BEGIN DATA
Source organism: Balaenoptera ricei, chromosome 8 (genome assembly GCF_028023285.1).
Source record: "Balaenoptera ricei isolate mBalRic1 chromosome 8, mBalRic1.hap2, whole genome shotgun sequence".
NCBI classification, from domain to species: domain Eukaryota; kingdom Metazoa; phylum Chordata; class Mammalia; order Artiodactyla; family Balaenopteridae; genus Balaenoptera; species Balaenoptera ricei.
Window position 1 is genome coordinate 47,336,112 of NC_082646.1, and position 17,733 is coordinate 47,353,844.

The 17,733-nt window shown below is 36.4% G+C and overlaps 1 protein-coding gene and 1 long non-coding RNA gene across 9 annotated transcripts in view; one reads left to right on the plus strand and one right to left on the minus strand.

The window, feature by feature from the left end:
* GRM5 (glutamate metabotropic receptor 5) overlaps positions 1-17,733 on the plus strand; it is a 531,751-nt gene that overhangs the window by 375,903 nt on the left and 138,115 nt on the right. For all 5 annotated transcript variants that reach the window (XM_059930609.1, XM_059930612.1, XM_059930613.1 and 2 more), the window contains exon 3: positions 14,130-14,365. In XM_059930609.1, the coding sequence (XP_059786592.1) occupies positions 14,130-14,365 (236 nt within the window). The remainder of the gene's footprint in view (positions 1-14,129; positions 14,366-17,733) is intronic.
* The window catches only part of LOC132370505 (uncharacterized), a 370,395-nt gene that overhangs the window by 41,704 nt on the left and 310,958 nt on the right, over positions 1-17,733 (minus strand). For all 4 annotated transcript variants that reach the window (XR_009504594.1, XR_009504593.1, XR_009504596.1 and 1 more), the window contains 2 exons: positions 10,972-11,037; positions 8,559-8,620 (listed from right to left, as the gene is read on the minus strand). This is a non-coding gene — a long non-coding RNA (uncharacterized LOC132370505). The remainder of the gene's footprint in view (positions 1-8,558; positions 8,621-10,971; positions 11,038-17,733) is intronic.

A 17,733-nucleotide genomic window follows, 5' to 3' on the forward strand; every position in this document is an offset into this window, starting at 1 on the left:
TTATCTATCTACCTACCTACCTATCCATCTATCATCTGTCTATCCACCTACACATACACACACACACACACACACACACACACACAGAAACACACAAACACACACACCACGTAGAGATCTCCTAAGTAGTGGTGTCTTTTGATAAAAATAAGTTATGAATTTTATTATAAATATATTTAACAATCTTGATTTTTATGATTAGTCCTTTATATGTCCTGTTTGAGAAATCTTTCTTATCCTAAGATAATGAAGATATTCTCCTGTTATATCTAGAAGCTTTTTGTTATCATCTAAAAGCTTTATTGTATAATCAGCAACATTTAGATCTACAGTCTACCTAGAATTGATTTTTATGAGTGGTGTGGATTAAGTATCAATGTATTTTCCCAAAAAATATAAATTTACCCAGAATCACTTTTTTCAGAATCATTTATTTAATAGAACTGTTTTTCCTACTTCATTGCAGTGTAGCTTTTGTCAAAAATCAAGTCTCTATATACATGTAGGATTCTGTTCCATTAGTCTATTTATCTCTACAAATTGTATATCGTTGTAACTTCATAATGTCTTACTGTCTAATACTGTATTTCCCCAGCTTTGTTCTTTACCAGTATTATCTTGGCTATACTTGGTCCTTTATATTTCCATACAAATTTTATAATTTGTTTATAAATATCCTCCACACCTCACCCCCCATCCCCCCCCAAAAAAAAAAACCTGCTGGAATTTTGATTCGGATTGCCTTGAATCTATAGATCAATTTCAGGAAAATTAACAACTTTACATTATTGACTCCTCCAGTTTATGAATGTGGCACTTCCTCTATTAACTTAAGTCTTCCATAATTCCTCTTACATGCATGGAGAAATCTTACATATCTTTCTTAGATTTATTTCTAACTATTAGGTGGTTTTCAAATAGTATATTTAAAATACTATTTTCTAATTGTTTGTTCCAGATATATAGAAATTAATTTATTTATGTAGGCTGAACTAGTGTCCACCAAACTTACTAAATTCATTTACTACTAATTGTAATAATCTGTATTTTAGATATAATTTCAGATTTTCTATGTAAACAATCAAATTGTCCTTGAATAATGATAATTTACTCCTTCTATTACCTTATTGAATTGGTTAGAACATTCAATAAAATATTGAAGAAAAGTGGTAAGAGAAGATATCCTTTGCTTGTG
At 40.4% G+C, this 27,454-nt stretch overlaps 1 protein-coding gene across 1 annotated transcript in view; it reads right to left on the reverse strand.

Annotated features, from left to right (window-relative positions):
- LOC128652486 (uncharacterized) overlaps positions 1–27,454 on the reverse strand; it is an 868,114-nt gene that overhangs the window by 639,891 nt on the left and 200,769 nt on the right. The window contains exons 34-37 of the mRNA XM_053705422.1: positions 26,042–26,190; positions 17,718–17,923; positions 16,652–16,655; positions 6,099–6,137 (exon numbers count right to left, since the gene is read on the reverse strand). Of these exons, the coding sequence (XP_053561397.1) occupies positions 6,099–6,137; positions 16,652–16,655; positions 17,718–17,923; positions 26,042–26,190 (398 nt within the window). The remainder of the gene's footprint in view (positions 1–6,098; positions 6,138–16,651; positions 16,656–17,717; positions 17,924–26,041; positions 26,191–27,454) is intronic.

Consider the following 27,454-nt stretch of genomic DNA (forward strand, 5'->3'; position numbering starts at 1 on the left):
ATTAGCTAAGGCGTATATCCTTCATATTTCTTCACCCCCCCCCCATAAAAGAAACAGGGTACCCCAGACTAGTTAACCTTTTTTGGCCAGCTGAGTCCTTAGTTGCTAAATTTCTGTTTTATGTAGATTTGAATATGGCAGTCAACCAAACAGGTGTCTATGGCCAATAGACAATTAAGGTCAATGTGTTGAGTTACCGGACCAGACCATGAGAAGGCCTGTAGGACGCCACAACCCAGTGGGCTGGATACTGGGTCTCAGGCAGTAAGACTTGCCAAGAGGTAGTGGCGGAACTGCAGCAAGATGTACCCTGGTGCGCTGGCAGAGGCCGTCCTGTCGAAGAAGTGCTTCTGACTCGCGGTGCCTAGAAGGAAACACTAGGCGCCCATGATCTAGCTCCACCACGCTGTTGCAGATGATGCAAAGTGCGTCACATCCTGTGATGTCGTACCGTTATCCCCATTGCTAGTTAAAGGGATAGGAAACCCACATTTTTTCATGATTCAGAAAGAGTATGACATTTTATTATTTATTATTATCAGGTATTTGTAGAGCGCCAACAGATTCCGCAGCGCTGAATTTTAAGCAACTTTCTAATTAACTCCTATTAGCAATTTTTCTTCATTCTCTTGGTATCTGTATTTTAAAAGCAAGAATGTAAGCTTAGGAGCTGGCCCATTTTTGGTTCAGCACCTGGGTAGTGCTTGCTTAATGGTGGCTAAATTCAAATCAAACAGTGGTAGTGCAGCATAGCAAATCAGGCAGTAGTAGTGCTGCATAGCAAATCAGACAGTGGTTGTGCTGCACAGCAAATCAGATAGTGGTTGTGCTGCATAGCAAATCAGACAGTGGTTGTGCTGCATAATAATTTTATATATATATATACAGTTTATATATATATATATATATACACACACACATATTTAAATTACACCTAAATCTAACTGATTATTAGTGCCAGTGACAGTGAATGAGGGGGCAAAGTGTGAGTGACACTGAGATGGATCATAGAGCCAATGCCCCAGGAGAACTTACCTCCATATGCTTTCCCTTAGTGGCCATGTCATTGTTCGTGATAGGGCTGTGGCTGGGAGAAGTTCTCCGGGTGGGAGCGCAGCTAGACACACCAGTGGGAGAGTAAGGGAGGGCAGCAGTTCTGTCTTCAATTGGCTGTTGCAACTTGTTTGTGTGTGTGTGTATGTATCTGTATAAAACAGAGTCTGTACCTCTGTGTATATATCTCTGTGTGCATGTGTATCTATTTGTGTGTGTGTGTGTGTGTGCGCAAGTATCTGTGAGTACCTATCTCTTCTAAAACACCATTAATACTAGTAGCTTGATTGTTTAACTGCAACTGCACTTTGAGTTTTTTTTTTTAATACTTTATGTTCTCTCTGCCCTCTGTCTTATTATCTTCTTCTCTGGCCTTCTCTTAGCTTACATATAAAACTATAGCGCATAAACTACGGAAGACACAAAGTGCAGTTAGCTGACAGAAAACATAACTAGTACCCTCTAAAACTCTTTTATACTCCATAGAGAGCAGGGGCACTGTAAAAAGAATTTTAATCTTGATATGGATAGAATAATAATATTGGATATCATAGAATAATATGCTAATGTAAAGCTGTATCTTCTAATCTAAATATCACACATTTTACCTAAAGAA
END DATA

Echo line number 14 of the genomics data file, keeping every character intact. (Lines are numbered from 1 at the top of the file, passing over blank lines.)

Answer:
Consider the following 27,454-nt stretch of genomic DNA (forward strand, 5'->3'; position numbering starts at 1 on the left):